Minimum wage, of course, so barely enough to cover rent while starving yourself. And work so demanding that after 3 weeks I could barely move either of my legs. Now, Germany is supposed to be great for sick days, right? Paid sick leave? Well, you need a letter from a doctor. For joint pain, it’s a specific one, and all the ones in my area had openings in eight months. When we got to the four month mark, I was told it was gonna be another three on top. And I just had to work through the pain in the meantime.

Fuck no to that.

So instead I started writing full-time. Rather than working for a place that I was, at that point, single-handedly keeping above water, where employees were yelled at for the slightest mistake, any raise was out of the question, and nothing was ever good enough, I poured my heart into something I actually enjoyed.

And I’m going to keep doing that, over and over and over. It wasn’t always easy. But damn was it fulfilling.

  1. What book/poem are you most proud of creating?

Our recent book, The Gift of Blood! It’s 346k words of lesbian vampire action. It has found family. A slow burn. Cute queer beans. Queerplatonic friendships. A whole cast of queer characters, including an ace triad relationship (and we love us some poly beans, especially when one is a big buff cuddly woman). Also, big buff women. Lots of them. 

  1. Did you publish your first book or is it for your eyes only?

V: We self-published our book. I’m not sure we’ll ever write one for our eyes only … Maybe. I guess we’ll see!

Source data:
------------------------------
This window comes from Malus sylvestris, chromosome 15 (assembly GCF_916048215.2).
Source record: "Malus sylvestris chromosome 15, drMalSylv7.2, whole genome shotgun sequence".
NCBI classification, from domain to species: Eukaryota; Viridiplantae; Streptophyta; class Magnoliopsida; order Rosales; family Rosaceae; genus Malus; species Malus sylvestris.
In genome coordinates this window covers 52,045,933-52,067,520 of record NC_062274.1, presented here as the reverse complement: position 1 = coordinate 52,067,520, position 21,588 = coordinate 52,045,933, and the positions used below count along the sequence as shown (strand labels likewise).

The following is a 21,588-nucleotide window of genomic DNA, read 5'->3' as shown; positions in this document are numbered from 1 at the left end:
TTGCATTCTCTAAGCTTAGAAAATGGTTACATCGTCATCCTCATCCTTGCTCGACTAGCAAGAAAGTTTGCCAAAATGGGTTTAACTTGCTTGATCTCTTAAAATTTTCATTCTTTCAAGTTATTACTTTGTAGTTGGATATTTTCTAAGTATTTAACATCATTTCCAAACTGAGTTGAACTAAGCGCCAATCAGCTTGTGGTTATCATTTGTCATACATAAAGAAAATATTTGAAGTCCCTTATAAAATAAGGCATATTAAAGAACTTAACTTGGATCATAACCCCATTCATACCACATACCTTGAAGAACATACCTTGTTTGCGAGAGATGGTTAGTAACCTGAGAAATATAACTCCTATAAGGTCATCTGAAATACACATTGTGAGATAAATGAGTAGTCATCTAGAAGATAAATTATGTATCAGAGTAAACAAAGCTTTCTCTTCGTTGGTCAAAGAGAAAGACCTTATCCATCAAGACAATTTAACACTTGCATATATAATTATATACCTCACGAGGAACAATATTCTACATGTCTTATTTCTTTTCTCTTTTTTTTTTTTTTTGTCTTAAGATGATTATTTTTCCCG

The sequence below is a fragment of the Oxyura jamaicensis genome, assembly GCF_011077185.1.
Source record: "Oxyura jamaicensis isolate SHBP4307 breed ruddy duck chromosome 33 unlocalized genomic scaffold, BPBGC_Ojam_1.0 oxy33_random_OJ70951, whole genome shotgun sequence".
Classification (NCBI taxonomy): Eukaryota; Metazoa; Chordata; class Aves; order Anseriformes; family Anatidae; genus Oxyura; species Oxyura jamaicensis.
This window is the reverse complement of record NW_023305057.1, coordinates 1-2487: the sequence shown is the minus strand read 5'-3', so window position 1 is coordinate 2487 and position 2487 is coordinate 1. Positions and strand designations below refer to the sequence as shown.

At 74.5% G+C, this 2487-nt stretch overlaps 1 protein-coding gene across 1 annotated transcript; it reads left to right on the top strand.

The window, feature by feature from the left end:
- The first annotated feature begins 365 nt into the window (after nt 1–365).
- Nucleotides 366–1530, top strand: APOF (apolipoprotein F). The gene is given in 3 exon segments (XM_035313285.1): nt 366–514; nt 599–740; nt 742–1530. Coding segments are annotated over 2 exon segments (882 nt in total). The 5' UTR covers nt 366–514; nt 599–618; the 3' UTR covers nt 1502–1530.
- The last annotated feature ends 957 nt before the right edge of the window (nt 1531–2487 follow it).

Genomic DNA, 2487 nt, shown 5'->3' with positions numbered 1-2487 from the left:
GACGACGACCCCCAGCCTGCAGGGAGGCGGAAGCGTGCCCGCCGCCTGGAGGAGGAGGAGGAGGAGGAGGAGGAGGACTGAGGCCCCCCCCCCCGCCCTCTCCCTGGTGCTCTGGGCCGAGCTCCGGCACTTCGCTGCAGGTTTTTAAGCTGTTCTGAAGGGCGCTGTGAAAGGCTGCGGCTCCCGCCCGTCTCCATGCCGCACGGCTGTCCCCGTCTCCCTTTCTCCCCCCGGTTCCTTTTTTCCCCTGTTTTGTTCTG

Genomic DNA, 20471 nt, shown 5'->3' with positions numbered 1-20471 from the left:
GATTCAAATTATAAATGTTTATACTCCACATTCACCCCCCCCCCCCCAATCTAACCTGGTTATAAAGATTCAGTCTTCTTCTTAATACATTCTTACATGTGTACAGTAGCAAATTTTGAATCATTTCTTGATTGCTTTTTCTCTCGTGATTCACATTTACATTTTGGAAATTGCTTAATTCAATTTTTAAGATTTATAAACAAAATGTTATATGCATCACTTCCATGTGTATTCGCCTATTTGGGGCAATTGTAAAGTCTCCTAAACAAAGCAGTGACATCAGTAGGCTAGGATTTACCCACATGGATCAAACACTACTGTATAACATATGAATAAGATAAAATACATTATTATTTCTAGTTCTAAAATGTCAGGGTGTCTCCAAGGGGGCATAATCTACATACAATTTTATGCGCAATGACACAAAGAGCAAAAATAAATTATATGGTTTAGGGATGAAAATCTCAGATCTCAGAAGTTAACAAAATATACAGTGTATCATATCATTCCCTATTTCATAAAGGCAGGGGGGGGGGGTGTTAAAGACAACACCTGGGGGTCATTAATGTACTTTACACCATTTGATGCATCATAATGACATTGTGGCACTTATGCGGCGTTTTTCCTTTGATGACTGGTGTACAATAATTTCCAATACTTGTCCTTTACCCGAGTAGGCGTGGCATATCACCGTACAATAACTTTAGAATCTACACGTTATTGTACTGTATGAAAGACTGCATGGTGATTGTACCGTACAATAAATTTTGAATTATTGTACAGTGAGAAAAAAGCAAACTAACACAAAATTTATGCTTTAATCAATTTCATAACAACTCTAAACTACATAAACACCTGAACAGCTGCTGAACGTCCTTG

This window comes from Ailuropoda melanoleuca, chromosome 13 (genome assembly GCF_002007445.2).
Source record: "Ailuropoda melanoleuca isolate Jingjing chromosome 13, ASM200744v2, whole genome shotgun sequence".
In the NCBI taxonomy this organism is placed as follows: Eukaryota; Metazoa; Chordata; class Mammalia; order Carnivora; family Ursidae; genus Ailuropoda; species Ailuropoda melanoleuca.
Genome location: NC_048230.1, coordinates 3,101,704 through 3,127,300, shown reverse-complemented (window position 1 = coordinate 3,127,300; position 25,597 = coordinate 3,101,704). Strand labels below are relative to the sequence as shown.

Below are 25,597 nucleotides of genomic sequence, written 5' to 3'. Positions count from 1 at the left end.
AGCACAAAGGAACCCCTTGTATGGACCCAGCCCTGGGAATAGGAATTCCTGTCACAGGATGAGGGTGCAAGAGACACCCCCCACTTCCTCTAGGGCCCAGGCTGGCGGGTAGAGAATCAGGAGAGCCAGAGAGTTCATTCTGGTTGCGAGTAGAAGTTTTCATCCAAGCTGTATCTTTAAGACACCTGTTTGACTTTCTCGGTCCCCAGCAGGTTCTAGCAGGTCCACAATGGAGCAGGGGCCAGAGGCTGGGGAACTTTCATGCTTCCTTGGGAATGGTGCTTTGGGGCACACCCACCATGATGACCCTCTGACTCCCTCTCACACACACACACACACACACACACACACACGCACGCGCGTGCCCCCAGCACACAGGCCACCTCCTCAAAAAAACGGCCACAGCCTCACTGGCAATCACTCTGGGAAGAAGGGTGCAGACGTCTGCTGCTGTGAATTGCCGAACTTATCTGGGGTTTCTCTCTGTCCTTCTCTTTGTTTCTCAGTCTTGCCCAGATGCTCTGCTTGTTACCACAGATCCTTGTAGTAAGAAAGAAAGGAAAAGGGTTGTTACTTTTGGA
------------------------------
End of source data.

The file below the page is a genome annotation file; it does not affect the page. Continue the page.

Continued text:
1. How many books/collections have you published so far?

Just the one, but the next one is already in the works!

  1. What genres do you write in (or hope to)?

Fantasy, urban fantasy, science-fiction fantasy, horror (apparently?).

  1. Do you do research for your writing or is it all in your head?

M: Definitely research. I think it’s a multitude of both. There’s a lot that you make up for books. And then there’s stuff where you go, “Hm, I should check what happened in this time, like, what does this mean?”

V: Yeah, or, “Is what I’m writing offensive to anyone? Am I being an utter asshole by not putting in the five seconds of research? Am I being ableist or racist or homophobic, which we’d never want to do?”

M: And even the smallest of things could be interpreted as such, so it’s good to research, be clear, and see what you’re writing. What’s okay to say, what’s a way of describing something that has bad connotations.

V: It might come as a surprise, but a lot of authors don’t do that. And it makes us sick that those books end up critically acclaimed and called “masterpieces,” like … blatant racism on the page and nobody bats an eye, what the FUCK is that??

M: Yeah, Jesus …

V: I’m not even gonna go into all the other stuff. Point is, if you’re a new writer — please, please, PLEASE do your research. You can make someone’s day infinitely better by caring just the slightest bit.

  1. To plan, or not to plan your plot?

V: Define “plan.”

M: At first, plan. But then it kinda goes off the rails, and then we add more stuff, and then we gotta go back and change things … Mm-hm. Totally planned.

V: The extent of our planning are two documents in my google drive titled “Outline,” containing some ideas for scenes from The Gift of Blood, and “Outline 2,” containing ideas and notes and dialogue for scenes from the sequel to The Gift of Blood, a WIP poly romance book, a far in the future poly book with a bunch of pan- and bisexual people, notes for the ace werewolf series, a spin-off series about a band, and lots of notes about a planned series about queer dragons having fun growing up and also sorta conning people into giving them treasure. On top of them growing up, helping their siblings out, and gay panicking over every other girl, guy or nonbinary person that comes along.